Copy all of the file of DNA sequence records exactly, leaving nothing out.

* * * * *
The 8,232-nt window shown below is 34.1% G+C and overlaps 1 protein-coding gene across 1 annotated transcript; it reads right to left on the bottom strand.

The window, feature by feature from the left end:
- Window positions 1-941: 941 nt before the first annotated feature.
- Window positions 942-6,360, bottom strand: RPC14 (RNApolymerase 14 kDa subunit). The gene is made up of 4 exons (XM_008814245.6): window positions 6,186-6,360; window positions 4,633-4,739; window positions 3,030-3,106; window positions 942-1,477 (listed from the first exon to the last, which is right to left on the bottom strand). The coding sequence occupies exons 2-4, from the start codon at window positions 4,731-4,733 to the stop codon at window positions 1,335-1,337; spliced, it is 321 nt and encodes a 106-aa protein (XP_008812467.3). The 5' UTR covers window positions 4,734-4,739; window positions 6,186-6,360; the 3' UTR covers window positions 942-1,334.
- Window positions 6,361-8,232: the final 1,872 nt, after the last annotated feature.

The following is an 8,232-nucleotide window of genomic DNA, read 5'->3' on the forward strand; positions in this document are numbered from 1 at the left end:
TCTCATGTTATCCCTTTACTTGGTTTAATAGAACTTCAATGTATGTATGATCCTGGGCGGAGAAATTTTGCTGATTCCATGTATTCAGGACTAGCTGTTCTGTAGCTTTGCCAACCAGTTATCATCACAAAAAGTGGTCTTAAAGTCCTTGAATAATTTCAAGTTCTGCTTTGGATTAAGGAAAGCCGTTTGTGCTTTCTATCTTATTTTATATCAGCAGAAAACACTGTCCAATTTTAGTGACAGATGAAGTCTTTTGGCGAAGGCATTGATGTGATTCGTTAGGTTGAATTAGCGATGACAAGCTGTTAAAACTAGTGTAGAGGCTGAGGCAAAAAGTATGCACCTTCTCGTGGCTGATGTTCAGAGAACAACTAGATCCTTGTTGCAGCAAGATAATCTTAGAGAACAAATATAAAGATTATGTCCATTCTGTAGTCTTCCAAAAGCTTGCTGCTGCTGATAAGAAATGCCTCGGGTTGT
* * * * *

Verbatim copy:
The 8,232-nt window shown below is 34.1% G+C and overlaps 1 protein-coding gene across 1 annotated transcript; it reads right to left on the bottom strand.

The window, feature by feature from the left end:
- Window positions 1-941: 941 nt before the first annotated feature.
- Window positions 942-6,360, bottom strand: RPC14 (RNApolymerase 14 kDa subunit). The gene is made up of 4 exons (XM_008814245.6): window positions 6,186-6,360; window positions 4,633-4,739; window positions 3,030-3,106; window positions 942-1,477 (listed from the first exon to the last, which is right to left on the bottom strand). The coding sequence occupies exons 2-4, from the start codon at window positions 4,731-4,733 to the stop codon at window positions 1,335-1,337; spliced, it is 321 nt and encodes a 106-aa protein (XP_008812467.3). The 5' UTR covers window positions 4,734-4,739; window positions 6,186-6,360; the 3' UTR covers window positions 942-1,334.
- Window positions 6,361-8,232: the final 1,872 nt, after the last annotated feature.

The following is an 8,232-nucleotide window of genomic DNA, read 5'->3' on the forward strand; positions in this document are numbered from 1 at the left end:
TCTCATGTTATCCCTTTACTTGGTTTAATAGAACTTCAATGTATGTATGATCCTGGGCGGAGAAATTTTGCTGATTCCATGTATTCAGGACTAGCTGTTCTGTAGCTTTGCCAACCAGTTATCATCACAAAAAGTGGTCTTAAAGTCCTTGAATAATTTCAAGTTCTGCTTTGGATTAAGGAAAGCCGTTTGTGCTTTCTATCTTATTTTATATCAGCAGAAAACACTGTCCAATTTTAGTGACAGATGAAGTCTTTTGGCGAAGGCATTGATGTGATTCGTTAGGTTGAATTAGCGATGACAAGCTGTTAAAACTAGTGTAGAGGCTGAGGCAAAAAGTATGCACCTTCTCGTGGCTGATGTTCAGAGAACAACTAGATCCTTGTTGCAGCAAGATAATCTTAGAGAACAAATATAAAGATTATGTCCATTCTGTAGTCTTCCAAAAGCTTGCTGCTGCTGATAAGAAATGCCTCGGGTTGT